Bleeder: A Memoir


Bleeder: A Memoir
by Shelby Smoak
Michigan State University Press

Reviewed by Sally Hessney


The pacing of Shelby Smoak’s poignant memoir Bleeder is as measured as a heartbeat. He marks the passage of time with almost metronomic regularity. The month and year are recorded at the start of each chapter, and the book thrums with lyrical descriptions of the progression of the seasons. Taking place in North Carolina, the coastal imagery in Bleeder contributes to the book’s overall cadence. Tidal forces exert an almost imperceptible pull on the reader’s imagination, establishing a rhythm that underscores the staggering importance of time and the role it plays in the author’s narrative. When the book opens, Shelby Smoak introduces himself as an eighteen-year-old hemophiliac who has just learned he is HIV-positive. The year is 1990.

Abnormally low levels of clotting factors in the blood put hemophiliacs at risk for excessive or prolonged bleeding. Shelby Smoak was born in the early 1970s when the advent of clotting factor products radically changed the lives of hemophiliacs. They could now lead independent lives, giving themselves regular transfusions of clotting factors by injection. School, work, play—there was no downtime anymore, no delays in treatment. The condition was treatable, and life became manageable for hemophiliacs and their families. A medical breakthrough gave hemophiliacs a normal life expectancy, and a medical calamity made it so that nearly half of them had contracted HIV from tainted blood products by the mid-1980s. Impossible to pinpoint, it is likely Shelby became infected with HIV in the early eighties before a screening test became available, before he had even turned twelve.

In Bleeder, Shelby Smoak chronicles his life as a young man—he goes to college, falls in and out of love, lands his first real job, struggles with credit card debt, moves back in with his folks, puts in an obligatory stint as a bookseller at Barnes & Noble—all of which will seem achingly familiar to anyone who came of age in the 1990s. But Shelby is literally in a race against time because of his deteriorating health. The antiretroviral drug AZT gives him headaches while inducing nonstop vomiting, and his decision to stop taking it cheats him of time he doesn’t have to spare.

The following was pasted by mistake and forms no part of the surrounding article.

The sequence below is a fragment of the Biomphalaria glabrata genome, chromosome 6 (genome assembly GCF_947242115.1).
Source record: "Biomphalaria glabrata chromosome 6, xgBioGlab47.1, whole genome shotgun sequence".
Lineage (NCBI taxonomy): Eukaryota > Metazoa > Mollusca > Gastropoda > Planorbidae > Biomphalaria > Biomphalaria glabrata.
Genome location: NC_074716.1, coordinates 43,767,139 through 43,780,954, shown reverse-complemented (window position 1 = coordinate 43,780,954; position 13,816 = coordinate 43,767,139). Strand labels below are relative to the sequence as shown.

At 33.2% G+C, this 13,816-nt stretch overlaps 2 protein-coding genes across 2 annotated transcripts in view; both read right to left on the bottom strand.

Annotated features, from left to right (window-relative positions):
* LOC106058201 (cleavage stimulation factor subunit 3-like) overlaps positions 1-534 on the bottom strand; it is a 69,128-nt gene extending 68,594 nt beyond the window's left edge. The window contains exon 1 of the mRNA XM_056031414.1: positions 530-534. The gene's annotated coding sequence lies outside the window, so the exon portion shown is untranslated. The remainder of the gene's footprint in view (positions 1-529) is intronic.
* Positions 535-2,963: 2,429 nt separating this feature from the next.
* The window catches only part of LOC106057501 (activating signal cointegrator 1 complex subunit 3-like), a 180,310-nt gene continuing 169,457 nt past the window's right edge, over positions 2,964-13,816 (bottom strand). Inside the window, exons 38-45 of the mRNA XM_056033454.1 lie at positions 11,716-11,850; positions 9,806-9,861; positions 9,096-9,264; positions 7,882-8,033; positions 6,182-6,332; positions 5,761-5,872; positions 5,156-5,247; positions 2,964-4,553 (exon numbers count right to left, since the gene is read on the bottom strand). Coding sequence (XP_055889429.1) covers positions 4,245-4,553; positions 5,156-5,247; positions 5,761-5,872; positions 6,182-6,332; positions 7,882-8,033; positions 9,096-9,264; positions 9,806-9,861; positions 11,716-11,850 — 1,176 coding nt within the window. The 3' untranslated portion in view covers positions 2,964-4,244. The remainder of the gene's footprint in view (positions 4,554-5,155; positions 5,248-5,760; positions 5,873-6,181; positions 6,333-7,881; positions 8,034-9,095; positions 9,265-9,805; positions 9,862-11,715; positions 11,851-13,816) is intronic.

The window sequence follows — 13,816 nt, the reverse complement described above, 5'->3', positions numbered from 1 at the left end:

The Food and Drug Administration is on the verge of approving protease inhibitors, but, in the meanwhile, Shelby loses weight and becomes increasingly fatigued. At the confluence of Cape Fear River and the Atlantic Ocean, he sits on a pier at night watching the “black, outgoing tide,” which he sees as a metaphor for his ebbing health. He develops thrush. His T-cell count drops while his viral load increases. He ages out of being covered by his parent’s insurance, yet his HIV status threatens his ability to hold down a job as a teacher’s assistant at an elementary school. One year slides inexorably into the next, but the urgency mounts, and all of the clichés about the nature of time clamor to be heard in the reader’s head, creating dissonance and dramatic tension between hope and despair. In the final pages of his heartrending memoir Bleeder, Shelby Smoak concludes, “I consider how my life has depended so much on timing. My factor invented the same year I was born, that’s timing. My health falling in dangerous decline just when protease inhibitors and cocktail therapies swooped in to sustain me, that’s timing.”

Sally Hessney is a program assistant at a nonprofit organization, where one of the educational missions is to educate teenagers about the dangers of binge drinking, prescription drug abuse, distracted driving, STDs, and other consequential issues.